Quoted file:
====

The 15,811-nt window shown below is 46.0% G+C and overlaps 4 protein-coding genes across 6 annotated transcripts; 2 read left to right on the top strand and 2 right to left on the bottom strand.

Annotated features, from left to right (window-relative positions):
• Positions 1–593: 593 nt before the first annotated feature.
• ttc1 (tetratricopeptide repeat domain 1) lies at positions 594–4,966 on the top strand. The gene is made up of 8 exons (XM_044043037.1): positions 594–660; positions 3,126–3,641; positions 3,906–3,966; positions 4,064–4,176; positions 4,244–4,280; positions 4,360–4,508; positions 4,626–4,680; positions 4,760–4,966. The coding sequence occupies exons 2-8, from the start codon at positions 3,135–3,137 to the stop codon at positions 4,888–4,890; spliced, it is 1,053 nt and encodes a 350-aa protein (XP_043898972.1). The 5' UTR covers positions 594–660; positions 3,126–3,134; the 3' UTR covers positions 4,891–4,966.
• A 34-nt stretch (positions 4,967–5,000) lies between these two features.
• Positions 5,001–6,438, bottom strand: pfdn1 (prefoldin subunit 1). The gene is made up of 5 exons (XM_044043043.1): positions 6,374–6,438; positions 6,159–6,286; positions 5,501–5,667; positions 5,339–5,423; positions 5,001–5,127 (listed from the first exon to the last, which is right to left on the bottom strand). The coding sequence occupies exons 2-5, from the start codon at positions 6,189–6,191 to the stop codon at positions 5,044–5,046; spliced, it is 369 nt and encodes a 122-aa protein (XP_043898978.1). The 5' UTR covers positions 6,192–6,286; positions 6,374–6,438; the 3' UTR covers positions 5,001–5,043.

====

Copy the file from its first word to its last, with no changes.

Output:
The 15,811-nt window shown below is 46.0% G+C and overlaps 4 protein-coding genes across 6 annotated transcripts; 2 read left to right on the top strand and 2 right to left on the bottom strand.

Annotated features, from left to right (window-relative positions):
• Positions 1–593: 593 nt before the first annotated feature.
• ttc1 (tetratricopeptide repeat domain 1) lies at positions 594–4,966 on the top strand. The gene is made up of 8 exons (XM_044043037.1): positions 594–660; positions 3,126–3,641; positions 3,906–3,966; positions 4,064–4,176; positions 4,244–4,280; positions 4,360–4,508; positions 4,626–4,680; positions 4,760–4,966. The coding sequence occupies exons 2-8, from the start codon at positions 3,135–3,137 to the stop codon at positions 4,888–4,890; spliced, it is 1,053 nt and encodes a 350-aa protein (XP_043898972.1). The 5' UTR covers positions 594–660; positions 3,126–3,134; the 3' UTR covers positions 4,891–4,966.
• A 34-nt stretch (positions 4,967–5,000) lies between these two features.
• Positions 5,001–6,438, bottom strand: pfdn1 (prefoldin subunit 1). The gene is made up of 5 exons (XM_044043043.1): positions 6,374–6,438; positions 6,159–6,286; positions 5,501–5,667; positions 5,339–5,423; positions 5,001–5,127 (listed from the first exon to the last, which is right to left on the bottom strand). The coding sequence occupies exons 2-5, from the start codon at positions 6,189–6,191 to the stop codon at positions 5,044–5,046; spliced, it is 369 nt and encodes a 122-aa protein (XP_043898978.1). The 5' UTR covers positions 6,192–6,286; positions 6,374–6,438; the 3' UTR covers positions 5,001–5,043.